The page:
Published January 30, 2018
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Retail banking data is flowing between a bank and a fintech in Australia for the first time, after the budgeting app Pocketbook connected with Macquarie Bank's new 'open banking' platform in a move the fintech says will improve its offering to customers.
The data-sharing deal will allow Pocketbook, which has 400,000 users, to provide real-time notifications about spending patterns to its customers who bank with Macquarie. The connection into Macquarie's banking systems via an application programming interface (API) is an improvement on the process Pocketbook uses to access data from other banks, which is only made available overnight.
Pocketbook, which was acquired by ASX-listed Zip in 2016, would not disclose how many of its 400,000 users bank with Macquarie; the number is understood to be small. Macquarie declined to disclose how many customers are using the open banking platform, which was launched in September, or how much it invested to build it.
The market's push to share retail bank data comes as the government prepares to release a report on the design of a legislative scheme that will force the big banks to share banking data with fintechs when a customer requests it. It is anticipated that APIs will be the technology that facilitates the data delivery.
Zip's head of strategy, Tommy Mermelshtayn, said the firm wanted to be "fast out of the blocks with open banking" and considers that under the regime "sourcing data will become easy, and it will be the ability to form insights and categorise data that will define the competitive landscape in the future".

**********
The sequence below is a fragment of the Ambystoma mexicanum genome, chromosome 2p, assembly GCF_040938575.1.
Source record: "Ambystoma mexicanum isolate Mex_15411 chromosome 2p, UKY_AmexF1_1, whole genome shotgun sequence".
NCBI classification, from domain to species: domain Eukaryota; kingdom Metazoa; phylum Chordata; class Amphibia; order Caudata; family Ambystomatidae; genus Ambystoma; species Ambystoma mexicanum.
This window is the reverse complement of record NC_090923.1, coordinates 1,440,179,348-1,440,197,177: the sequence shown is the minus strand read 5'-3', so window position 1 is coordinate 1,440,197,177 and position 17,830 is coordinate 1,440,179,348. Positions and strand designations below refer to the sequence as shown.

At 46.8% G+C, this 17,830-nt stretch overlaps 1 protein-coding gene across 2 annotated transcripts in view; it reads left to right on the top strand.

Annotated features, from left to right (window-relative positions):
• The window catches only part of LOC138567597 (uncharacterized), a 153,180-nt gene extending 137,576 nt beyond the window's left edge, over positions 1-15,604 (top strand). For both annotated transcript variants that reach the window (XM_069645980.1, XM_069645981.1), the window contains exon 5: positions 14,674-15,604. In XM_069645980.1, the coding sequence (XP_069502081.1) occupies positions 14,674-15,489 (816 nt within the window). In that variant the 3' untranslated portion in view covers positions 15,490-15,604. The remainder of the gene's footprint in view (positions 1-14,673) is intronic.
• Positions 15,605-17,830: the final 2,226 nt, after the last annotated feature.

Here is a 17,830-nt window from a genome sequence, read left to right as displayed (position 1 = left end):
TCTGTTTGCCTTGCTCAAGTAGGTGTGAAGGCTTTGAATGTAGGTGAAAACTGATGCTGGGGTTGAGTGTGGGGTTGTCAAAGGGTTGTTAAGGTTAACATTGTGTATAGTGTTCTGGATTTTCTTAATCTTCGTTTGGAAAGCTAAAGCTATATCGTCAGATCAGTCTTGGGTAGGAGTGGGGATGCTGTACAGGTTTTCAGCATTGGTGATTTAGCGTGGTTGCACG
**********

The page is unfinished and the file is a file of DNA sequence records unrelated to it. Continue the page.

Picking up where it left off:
An Australian first
While the big banks have direct API connections for business customers using cloud-based accounting software like Xero and MYOB, and for many of their institutional customers, it is believed this is the first time in the Australian market that any retail banking data has flowed out of a large bank into a fintech player.
The API connection between Macquarie and Pocketbook, which is using the OAuth2 protocol, is considered more secure than the current process used by Pocketbook and many other fintechs of acquiring data via 'screen scraping'. This involves the fintech obtaining customers' banking credentials and then using a 'scraping' firm's software to trawl online banking statements to extract data.
Mr Mermelshtayn said the deal would also make customer on-boarding much easier. Customers log in to the bank from Pocketbook's application, using their Macquarie credentials, and go to a page served to Pocketbook from Macquarie's secure environment.
The market expects the government to release the report by King & Wood Mallesons partner Scott Farrell in February. In order for the report to realise its potential, it must set out who is responsible for setting open-banking standards and implementation timetables, Mr Mermelshtayn said.
The regime is likely to lead to changes in the business models of some banks, he said. "Financial services continue to be unbundled, and open banking sets the next stage of re-bundling, or convergence, where it will be easy to view, connect and manage disparate financial products from a single source," he said.
"We could see the market shift towards 'banking as a service', where some banks become a product engine but do not own the customer relationship. Open banking might allow others to hold customer relationships without having to offer a current account."
The head of personal banking in Macquarie's banking and financial services group, Ben Perham, said if customers wanted to use their data to connect with another service, it should be made easy and secure.
"We look beyond financial services to the leading digital experiences our customers expect. This means we've enabled our customers to share their data securely, control the connection, and enjoy a more personalised banking experience," he said.
The report on the design of an Australian open-banking regime comes after open banking was turned on in Britain in mid-January. However, Barclays, Royal Bank of Scotland, HSBC, Santander and Bank of Ireland are not participating yet, after they asked the British Competition and Markets Authority for more time to comply.
Re-disseminated by The Asian Banker from Afr.com